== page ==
So, in this first installment, I wanted to list all of the models that somehow can contribute to this goal. What I am looking for is focus or psuedo-focus. For example, Warwitch sirens directly contribute focus to warjacks, whereas a skarlock thrall, while useful in putting more of a warcasters focus into warjacks, cannot directly add focus or efficiency to warjacks. That doesn’t mean a skarlock isn’t a good inclusion, just that it is of a different nature. So, here is my list:
- Warwitch Siren (directly contribues focus via power booster)
- Iron Lich Overseer (contributes focus equivalency via Jack Marshall and Soul Matrix)
- Aiakos, Scourge of the Meredius (as a Novice Warcasters, brings four focus directly to the table)
- Scavenger (Finishes approximates boosting)
- Desecrator (Accumulates focus near bane models)
- Harrower (Soul Collector makes souls act just focus)
- Seether (charges/runs for free, and gets one free focus, just for being awesome)
- Deathjack (Skulls of Hate and souls = lots of focus)
- Malice (also uses souls like focus, and starts with one for free)
- Kraken (corpose tokens can be traded in for focus)
And while any warcaster is an obvious source of power for warjacks, some just stand above the rest in Cryx:
- Mortenebra (THE jack casters. Terminal Velocity equals boatloads of focus equivalency)
- Skarre, Queen of the Broken Coast (Seas of Fate, while not directly focus, sure helps with efficiency)
- Witch Coven of Garlghast (9 focus, Infernal Machine, and the ability to cycle like crazy)
So these are the models that will comprise the core of my jack-heavy lists. Some of these things have never struck me as good models (Overseers, Desecrators…) but perhaps they will find a place in this kind of initiative. In the 2nd part of this series, I will focus on figuring out which models are worth inclusion and which are not, and start building some lists.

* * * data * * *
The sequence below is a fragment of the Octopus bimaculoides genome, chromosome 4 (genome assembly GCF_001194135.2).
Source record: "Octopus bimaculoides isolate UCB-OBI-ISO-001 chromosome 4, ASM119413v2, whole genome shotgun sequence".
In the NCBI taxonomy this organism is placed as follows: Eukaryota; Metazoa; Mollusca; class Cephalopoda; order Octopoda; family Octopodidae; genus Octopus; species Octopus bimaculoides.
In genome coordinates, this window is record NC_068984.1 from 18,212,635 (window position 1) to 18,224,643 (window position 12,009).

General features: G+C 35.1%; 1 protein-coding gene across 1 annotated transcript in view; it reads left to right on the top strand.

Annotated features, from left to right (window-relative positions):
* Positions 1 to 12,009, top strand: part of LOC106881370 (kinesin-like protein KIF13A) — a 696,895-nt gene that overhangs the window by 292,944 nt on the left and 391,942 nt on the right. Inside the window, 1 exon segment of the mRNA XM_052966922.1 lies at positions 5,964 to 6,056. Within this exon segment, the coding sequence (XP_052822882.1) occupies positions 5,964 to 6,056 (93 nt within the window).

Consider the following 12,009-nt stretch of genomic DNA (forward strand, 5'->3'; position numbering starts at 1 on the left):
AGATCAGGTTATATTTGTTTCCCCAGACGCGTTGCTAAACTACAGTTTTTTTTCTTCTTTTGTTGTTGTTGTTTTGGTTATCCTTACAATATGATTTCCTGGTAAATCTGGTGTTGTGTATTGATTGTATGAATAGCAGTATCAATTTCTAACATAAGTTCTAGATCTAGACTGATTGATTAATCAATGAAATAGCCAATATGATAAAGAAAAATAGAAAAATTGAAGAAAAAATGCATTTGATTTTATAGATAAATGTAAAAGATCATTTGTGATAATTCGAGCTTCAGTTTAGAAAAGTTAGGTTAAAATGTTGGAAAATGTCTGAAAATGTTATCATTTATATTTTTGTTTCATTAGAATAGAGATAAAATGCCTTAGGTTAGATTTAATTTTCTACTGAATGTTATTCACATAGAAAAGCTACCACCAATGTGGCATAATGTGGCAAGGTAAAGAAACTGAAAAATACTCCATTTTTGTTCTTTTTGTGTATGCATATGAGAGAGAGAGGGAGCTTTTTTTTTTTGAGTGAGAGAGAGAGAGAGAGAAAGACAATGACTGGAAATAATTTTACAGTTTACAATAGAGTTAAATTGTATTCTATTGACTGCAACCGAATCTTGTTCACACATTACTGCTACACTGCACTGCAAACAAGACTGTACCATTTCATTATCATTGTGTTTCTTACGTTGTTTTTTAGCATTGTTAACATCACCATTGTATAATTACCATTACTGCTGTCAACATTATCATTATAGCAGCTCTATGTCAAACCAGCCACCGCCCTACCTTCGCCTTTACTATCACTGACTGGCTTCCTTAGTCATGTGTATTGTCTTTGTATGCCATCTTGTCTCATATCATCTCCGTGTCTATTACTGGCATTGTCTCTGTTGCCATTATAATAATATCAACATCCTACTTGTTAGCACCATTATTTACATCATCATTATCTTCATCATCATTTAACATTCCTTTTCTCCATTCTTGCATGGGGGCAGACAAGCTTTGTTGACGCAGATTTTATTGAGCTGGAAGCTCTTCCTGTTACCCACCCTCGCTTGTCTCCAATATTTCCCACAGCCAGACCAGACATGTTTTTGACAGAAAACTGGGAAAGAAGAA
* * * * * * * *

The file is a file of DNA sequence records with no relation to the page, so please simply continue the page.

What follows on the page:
Let me know if you have any good thoughts on models I should/shouldn’t focus on!
I am a bit late to this party, but summer has been crazy.
When Privateer Press announced the new Novice Warcasters as part of their recent Kickstarter, I was pretty excited. I always love new models, and new mechanics are always particularly exciting. I have long envied Cygnar’s Journeyman Warcaster, so the notion of getting similar effects in the factions I play (Protectorate, Cryx, and Mercenaries) had me salivating right off the bat. In addition, these models made perfect sense, as yet another step in PiP’s recent trend away from infantry swarms and towards advancing the investment in warjacks/warbeasts. Heavy armor is what got me into this game, so I am always ready for anything that helps make that paradigm more viable. So, do I think the Novice Warcasters will succeed in this department? Let’s take a look:
Most of the stats for the novices are pretty decent. Given the ability to boost, their MAT and RAT sure doesn’t surprise me. I do think one of the major problems with the novices is going to be their survivability. I would hope that warcasters-in-training wouldn’t pop like a balloon to a lucky deviation, but with an average ARM of 14 and only 5 health boxes, it is fully feasible for a healthy novice to wind up dead when a Judicator deviates onto its head. I think that will have a huge impact on if, and how, these models are run. I doubt anyone is going to want to attach melee jacks to their novice and run them into the fray with that level of mortality. I was really happy to see FOC 4 on these models; 1 more than the standard Cygnar Journeyman. That makes them much more likely to tap into multiple roles: upkeeping spells while feeding a battlegroup, running multiple jacks, etc. I do think the point cost is awesome. 2 pts would have been too cheap, anymore than 3 probably too expensive. PiP hit the sweet spot there. I think the range of spells, offensive options, and versatility make me want to run these models, but how did each faction fare? Here is my ranking of the six:
- Gastone Cross
- Andrei Malakov
- Allison Jakes
- Tristan Durant